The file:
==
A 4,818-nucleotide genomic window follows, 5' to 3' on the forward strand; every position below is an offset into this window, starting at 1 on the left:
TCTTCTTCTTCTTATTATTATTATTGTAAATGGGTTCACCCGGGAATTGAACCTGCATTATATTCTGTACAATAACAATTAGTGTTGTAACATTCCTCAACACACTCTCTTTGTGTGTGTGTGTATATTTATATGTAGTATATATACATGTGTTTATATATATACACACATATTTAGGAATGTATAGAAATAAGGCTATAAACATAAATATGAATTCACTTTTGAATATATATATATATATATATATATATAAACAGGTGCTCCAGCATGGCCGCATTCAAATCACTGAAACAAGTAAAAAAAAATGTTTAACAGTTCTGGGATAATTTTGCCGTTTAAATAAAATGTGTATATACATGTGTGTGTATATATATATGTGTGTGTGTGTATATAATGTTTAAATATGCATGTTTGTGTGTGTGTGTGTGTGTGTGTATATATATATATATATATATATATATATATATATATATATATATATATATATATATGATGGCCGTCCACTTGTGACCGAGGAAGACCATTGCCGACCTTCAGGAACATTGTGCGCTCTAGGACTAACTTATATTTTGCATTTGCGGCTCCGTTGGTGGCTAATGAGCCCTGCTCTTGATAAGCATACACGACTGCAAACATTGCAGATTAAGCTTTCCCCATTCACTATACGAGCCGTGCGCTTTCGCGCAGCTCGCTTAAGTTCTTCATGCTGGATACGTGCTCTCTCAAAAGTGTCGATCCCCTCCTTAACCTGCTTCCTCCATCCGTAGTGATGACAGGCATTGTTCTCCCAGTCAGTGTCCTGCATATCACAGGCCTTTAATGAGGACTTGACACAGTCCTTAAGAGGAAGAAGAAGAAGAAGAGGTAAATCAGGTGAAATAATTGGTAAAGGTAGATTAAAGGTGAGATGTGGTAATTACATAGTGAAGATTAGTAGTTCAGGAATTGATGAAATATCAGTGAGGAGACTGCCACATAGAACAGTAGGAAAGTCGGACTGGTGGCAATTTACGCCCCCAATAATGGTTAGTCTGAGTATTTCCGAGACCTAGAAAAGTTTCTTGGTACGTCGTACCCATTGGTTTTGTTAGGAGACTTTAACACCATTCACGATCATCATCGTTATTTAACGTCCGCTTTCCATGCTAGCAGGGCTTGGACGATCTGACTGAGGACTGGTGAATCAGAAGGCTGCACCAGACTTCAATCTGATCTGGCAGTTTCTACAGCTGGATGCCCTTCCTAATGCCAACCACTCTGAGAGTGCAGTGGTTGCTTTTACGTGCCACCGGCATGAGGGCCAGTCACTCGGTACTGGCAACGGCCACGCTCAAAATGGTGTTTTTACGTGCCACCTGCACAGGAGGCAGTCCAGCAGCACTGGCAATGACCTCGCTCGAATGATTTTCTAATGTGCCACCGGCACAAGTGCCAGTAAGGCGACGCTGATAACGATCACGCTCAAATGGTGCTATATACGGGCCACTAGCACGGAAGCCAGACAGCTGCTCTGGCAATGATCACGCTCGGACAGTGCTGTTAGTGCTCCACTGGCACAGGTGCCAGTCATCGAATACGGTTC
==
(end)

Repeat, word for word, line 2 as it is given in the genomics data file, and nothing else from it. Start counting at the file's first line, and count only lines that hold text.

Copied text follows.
TCTTCTTCTTCTTATTATTATTATTGTAAATGGGTTCACCCGGGAATTGAACCTGCATTATATTCTGTACAATAACAATTAGTGTTGTAACATTCCTCAACACACTCTCTTTGTGTGTGTGTGTATATTTATATGTAGTATATATACATGTGTTTATATATATACACACATATTTAGGAATGTATAGAAATAAGGCTATAAACATAAATATGAATTCACTTTTGAATATATATATATATATATATATATATAAACAGGTGCTCCAGCATGGCCGCATTCAAATCACTGAAACAAGTAAAAAAAAATGTTTAACAGTTCTGGGATAATTTTGCCGTTTAAATAAAATGTGTATATACATGTGTGTGTATATATATATGTGTGTGTGTGTATATAATGTTTAAATATGCATGTTTGTGTGTGTGTGTGTGTGTGTGTATATATATATATATATATATATATATATATATATATATATATATATATATATATATGATGGCCGTCCACTTGTGACCGAGGAAGACCATTGCCGACCTTCAGGAACATTGTGCGCTCTAGGACTAACTTATATTTTGCATTTGCGGCTCCGTTGGTGGCTAATGAGCCCTGCTCTTGATAAGCATACACGACTGCAAACATTGCAGATTAAGCTTTCCCCATTCACTATACGAGCCGTGCGCTTTCGCGCAGCTCGCTTAAGTTCTTCATGCTGGATACGTGCTCTCTCAAAAGTGTCGATCCCCTCCTTAACCTGCTTCCTCCATCCGTAGTGATGACAGGCATTGTTCTCCCAGTCAGTGTCCTGCATATCACAGGCCTTTAATGAGGACTTGACACAGTCCTTAAGAGGAAGAAGAAGAAGAAGAGGTAAATCAGGTGAAATAATTGGTAAAGGTAGATTAAAGGTGAGATGTGGTAATTACATAGTGAAGATTAGTAGTTCAGGAATTGATGAAATATCAGTGAGGAGACTGCCACATAGAACAGTAGGAAAGTCGGACTGGTGGCAATTTACGCCCCCAATAATGGTTAGTCTGAGTATTTCCGAGACCTAGAAAAGTTTCTTGGTACGTCGTACCCATTGGTTTTGTTAGGAGACTTTAACACCATTCACGATCATCATCGTTATTTAACGTCCGCTTTCCATGCTAGCAGGGCTTGGACGATCTGACTGAGGACTGGTGAATCAGAAGGCTGCACCAGACTTCAATCTGATCTGGCAGTTTCTACAGCTGGATGCCCTTCCTAATGCCAACCACTCTGAGAGTGCAGTGGTTGCTTTTACGTGCCACCGGCATGAGGGCCAGTCACTCGGTACTGGCAACGGCCACGCTCAAAATGGTGTTTTTACGTGCCACCTGCACAGGAGGCAGTCCAGCAGCACTGGCAATGACCTCGCTCGAATGATTTTCTAATGTGCCACCGGCACAAGTGCCAGTAAGGCGACGCTGATAACGATCACGCTCAAATGGTGCTATATACGGGCCACTAGCACGGAAGCCAGACAGCTGCTCTGGCAATGATCACGCTCGGACAGTGCTGTTAGTGCTCCACTGGCACAGGTGCCAGTCATCGAATACGGTTC